Career experts say that finding a full-time job is, in fact, a full-time job in and of itself.
If you’ve spent the bulk of your career (and thus adulthood) in academia in any form (graduate school, adjuncting, professoring, administering), you may have no idea exactly how job searching could fill eight hours a day – unless they mean sending out resumes for eight hours straight every day. As my nephew used to say, no thank you!
It’s true that finding a new job – especially if you’re changing careers – can be a full-time occupation. And it’s also true that it involves far more than sending out copies of the same resume.
What you already know probably doesn’t help
Transitioning out of academia brings up all kinds of questions. Where do I find job openings? Why would anyone want to hire me? How can I explain the experience and skills I actually do have? How do I actually go about searching for and applying for a job?
Because we’ve all either been trained in, or absorbed by osmosis, the process for academic job searches, that tends to be where we first turn when we want to apply outside of academia. It should be the same, right? You find an opening, you send your materials, you wait.
Unfortunately, I’ve seen a lot of people crash and burn with this strategy.
It’s the differences that get you
There are some key ways the non-academic job search is different from the academic job search.
The materials are different. We often talk about CVs and resumes as though they’re interchangeable, but a resume created by reformatting an academic CV isn’t going to answer the kinds of questions companies have when they’re hiring – especially when you’re switching careers.
The focus is different. Because we share so many assumptions in any given academic field, applications tend to focus on differentiating factors: publications and other intellectual engagements. Outside of academia, job titles and duties are so varied from company to company that applications have to focus more on skills than they do on direct experience.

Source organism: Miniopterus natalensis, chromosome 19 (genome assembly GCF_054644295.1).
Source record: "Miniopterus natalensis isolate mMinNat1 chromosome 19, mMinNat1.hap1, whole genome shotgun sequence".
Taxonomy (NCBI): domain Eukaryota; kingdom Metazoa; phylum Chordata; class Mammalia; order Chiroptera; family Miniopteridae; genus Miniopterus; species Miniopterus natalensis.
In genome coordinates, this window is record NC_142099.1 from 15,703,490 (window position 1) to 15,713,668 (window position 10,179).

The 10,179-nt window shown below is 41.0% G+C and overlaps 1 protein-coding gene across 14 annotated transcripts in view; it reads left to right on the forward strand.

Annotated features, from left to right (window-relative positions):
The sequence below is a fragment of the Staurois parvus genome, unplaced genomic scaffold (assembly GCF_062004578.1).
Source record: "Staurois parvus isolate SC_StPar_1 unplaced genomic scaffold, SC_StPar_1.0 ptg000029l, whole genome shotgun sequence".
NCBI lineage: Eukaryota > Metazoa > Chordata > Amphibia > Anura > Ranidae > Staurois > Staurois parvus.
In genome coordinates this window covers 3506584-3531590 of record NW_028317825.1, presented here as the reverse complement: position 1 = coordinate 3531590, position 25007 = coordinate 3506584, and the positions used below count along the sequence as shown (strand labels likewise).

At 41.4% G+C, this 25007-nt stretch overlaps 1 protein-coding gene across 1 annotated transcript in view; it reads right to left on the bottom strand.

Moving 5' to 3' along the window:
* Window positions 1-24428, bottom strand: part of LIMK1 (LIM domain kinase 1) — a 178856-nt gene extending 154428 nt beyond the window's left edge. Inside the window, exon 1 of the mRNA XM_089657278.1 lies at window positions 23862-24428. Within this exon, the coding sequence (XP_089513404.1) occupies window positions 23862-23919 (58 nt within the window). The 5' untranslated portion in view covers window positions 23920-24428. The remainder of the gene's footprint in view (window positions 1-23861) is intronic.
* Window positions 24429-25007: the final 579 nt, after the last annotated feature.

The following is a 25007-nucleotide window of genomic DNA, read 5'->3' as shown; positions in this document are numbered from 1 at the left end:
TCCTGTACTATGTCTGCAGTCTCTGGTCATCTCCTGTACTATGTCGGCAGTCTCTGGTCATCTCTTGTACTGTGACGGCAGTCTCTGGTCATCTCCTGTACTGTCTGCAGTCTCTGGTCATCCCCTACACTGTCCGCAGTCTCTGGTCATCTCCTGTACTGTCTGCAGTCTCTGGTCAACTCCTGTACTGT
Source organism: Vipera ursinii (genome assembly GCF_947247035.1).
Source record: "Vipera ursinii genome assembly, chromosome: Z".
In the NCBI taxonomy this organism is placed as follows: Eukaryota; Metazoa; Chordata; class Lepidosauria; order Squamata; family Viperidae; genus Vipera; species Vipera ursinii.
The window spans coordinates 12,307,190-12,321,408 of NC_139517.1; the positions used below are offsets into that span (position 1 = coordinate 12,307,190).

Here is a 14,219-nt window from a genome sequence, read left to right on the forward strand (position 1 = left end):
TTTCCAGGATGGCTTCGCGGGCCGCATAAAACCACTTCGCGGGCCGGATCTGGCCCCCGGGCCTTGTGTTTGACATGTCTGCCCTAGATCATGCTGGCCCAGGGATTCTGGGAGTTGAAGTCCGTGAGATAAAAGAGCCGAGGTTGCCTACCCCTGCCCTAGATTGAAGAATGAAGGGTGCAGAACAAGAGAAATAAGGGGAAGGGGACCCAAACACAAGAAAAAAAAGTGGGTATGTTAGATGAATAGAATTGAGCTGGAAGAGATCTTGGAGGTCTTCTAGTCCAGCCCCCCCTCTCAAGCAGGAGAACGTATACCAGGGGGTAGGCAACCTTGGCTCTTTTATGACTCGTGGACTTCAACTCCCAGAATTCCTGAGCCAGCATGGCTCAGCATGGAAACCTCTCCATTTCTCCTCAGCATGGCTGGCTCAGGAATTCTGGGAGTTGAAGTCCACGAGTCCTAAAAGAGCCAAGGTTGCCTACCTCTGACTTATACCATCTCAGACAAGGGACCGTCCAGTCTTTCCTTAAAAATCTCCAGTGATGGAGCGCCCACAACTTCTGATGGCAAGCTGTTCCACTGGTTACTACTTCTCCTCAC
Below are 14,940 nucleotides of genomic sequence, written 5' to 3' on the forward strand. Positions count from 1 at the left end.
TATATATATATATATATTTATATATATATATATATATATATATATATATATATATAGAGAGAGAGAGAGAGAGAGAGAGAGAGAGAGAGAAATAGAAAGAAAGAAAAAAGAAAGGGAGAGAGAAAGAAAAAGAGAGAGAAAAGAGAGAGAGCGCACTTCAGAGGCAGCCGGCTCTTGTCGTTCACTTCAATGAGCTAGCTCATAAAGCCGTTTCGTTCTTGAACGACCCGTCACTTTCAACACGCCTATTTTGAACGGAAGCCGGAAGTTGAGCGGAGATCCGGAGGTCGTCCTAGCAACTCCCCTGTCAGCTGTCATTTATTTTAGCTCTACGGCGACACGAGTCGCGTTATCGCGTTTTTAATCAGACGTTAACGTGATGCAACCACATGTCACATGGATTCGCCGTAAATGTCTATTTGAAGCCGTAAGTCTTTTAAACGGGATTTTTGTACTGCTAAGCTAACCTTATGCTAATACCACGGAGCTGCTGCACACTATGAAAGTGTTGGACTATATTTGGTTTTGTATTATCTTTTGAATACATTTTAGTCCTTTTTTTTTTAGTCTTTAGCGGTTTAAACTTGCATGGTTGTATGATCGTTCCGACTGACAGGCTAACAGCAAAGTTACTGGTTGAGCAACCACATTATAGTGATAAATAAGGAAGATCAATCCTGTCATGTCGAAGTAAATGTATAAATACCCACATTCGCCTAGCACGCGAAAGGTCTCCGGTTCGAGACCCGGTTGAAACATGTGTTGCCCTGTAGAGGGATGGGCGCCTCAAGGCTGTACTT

The process is different. In my academic field, there was one list every department advertised openings in every fall. Everyone did first-level interviews at the national conference, then brought the finalists to campus in the late winter or early spring. Outside of academia, hiring goes on year round, there’s no central location to list openings, and there’s no standard process for applications.
And finally, the relationships are different. When you graduate with a PhD, you can (usually) rely on your dissertation director to reach out for you, work their networks to find out what’s really going on in various searches, and put in a good word for you. Outside of academia, no one is in any position to do that for you. You have to do it for yourself.
All of those differences mean that you can’t rely on what you know.
Even reading books about the non-academic job market has probably only gotten you so far, because while they can give you some clues about how the non-academic job market works, they aren’t able to answer all the questions you have about how to translate your experience into a persuasive argument for a new career.
3 keys to a successful transition
In order to move out of academia into a non-academic job, you have to understand three things.